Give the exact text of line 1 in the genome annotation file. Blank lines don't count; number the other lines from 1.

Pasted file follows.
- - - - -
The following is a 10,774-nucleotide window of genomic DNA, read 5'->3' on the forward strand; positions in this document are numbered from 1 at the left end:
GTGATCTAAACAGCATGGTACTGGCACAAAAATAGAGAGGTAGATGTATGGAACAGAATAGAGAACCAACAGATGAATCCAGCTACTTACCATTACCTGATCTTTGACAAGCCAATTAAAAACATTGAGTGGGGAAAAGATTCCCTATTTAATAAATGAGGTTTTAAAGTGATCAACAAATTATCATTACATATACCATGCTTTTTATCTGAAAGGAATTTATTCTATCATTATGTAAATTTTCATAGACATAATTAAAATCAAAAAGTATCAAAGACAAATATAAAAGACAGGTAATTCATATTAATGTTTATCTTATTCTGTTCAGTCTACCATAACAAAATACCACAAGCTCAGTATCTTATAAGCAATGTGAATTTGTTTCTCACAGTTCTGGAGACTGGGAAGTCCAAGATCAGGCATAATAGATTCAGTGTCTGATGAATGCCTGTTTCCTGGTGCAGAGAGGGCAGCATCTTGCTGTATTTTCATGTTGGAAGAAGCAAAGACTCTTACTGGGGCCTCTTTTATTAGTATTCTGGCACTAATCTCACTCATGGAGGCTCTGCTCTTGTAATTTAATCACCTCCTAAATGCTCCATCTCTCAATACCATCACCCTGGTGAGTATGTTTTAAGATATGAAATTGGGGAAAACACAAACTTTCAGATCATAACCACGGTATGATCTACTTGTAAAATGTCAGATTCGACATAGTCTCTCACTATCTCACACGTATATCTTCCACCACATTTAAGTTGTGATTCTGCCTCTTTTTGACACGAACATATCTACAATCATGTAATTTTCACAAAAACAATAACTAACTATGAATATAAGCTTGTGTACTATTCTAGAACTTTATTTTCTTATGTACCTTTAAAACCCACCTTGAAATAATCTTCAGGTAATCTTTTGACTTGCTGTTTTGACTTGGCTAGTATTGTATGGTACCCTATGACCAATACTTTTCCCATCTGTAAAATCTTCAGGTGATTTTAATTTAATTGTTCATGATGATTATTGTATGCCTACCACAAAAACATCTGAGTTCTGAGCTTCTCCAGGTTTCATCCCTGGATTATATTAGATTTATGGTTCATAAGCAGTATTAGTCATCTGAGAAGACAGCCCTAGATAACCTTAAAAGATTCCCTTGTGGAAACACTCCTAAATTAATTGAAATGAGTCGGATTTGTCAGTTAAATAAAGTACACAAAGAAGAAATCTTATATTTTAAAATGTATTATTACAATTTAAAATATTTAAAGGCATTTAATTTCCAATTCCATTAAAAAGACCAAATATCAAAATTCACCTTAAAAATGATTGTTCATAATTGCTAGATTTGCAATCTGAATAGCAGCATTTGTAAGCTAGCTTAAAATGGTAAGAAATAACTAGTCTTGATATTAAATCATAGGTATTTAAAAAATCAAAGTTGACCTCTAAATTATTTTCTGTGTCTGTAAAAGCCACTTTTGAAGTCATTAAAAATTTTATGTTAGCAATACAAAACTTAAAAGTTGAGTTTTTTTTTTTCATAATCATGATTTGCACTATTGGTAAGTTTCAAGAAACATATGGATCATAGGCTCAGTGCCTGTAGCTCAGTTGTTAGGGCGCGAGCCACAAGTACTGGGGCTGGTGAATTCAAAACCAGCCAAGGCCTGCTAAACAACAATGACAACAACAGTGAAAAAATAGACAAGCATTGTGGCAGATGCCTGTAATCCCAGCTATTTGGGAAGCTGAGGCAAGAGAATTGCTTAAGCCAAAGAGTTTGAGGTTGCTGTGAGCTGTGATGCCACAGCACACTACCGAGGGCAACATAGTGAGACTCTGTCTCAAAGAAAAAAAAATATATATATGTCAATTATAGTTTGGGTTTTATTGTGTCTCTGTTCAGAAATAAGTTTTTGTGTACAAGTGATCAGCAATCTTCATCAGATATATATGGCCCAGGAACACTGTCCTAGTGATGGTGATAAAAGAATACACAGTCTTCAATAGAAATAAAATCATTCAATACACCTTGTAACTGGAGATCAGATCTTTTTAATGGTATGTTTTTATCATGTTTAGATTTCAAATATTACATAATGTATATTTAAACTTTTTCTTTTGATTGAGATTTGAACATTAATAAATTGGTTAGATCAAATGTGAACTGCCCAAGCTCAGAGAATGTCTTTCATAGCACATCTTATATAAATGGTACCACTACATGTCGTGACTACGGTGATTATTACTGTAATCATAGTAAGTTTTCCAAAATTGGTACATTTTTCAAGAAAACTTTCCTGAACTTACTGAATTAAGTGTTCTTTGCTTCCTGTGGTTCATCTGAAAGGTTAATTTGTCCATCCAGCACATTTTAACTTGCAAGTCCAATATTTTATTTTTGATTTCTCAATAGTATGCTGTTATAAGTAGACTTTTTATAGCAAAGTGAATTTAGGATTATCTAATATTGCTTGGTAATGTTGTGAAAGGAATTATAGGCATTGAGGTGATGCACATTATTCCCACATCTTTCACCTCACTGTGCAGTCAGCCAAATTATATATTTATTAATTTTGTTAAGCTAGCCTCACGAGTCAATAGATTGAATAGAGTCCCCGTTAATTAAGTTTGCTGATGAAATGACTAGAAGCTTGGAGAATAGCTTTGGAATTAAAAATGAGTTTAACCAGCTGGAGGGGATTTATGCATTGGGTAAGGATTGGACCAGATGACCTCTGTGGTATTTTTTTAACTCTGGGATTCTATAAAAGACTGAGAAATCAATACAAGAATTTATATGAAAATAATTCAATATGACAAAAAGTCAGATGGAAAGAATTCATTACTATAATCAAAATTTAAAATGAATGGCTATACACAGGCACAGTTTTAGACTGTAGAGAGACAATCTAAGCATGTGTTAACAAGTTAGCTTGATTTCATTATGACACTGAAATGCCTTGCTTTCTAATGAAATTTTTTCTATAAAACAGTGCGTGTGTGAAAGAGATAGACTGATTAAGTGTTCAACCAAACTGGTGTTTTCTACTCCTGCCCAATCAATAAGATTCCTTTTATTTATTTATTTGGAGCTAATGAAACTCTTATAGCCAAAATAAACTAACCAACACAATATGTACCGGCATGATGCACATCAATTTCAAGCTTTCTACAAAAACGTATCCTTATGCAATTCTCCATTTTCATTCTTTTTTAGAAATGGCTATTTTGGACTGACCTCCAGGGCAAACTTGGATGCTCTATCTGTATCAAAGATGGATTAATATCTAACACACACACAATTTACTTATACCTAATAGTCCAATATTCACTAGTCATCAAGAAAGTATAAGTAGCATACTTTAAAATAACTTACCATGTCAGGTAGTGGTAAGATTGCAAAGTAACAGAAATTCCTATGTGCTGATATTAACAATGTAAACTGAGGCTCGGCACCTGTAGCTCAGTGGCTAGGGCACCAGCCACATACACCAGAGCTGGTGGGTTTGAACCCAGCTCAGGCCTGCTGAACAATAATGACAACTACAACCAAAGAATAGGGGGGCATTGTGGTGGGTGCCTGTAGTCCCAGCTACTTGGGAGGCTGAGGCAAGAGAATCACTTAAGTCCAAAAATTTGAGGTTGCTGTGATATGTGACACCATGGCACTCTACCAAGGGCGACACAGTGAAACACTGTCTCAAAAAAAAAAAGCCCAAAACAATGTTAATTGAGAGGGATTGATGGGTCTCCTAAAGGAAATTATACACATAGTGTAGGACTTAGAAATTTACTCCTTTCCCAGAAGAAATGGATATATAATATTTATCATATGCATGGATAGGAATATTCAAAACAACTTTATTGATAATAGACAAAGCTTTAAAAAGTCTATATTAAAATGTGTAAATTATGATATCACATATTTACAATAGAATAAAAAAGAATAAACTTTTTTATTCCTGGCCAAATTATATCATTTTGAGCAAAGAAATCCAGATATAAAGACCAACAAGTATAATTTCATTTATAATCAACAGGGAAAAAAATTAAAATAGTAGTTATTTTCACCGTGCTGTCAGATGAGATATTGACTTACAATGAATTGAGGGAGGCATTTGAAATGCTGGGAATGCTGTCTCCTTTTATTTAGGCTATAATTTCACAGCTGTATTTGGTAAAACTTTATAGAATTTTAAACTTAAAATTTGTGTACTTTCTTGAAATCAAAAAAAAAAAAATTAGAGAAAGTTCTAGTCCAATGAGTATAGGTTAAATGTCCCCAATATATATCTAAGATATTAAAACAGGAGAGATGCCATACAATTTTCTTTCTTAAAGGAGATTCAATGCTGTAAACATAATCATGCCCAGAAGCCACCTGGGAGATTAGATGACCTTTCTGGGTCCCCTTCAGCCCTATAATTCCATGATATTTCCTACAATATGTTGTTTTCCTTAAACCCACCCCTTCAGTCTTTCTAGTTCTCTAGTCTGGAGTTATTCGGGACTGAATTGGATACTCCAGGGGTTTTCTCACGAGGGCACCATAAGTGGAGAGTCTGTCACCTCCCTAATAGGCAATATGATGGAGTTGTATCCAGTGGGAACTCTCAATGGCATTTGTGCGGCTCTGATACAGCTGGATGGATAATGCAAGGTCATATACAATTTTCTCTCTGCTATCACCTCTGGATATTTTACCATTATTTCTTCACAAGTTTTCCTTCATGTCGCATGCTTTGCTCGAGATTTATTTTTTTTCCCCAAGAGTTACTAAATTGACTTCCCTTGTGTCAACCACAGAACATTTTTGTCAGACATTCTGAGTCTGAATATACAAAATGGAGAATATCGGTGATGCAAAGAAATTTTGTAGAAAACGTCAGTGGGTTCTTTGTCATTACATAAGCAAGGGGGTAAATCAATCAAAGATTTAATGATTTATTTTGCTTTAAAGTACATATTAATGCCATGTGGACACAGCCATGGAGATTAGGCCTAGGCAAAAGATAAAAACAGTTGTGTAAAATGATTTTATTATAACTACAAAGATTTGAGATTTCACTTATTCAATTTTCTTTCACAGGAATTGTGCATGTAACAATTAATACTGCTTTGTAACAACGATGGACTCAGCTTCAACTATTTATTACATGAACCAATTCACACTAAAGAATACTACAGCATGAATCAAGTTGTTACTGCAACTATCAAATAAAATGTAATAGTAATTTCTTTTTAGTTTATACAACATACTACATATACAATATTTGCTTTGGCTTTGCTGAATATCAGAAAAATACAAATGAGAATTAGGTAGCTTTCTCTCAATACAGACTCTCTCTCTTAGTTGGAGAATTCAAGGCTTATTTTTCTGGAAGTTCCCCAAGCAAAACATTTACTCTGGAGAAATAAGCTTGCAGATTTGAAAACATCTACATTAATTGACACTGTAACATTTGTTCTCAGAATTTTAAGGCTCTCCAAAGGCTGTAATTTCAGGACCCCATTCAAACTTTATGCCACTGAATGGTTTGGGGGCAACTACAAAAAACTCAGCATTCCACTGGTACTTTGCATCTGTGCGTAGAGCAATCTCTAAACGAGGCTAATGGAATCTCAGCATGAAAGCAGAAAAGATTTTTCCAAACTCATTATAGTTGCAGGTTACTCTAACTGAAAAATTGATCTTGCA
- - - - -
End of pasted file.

The following is a 10,774-nucleotide window of genomic DNA, read 5'->3' on the forward strand; positions in this document are numbered from 1 at the left end: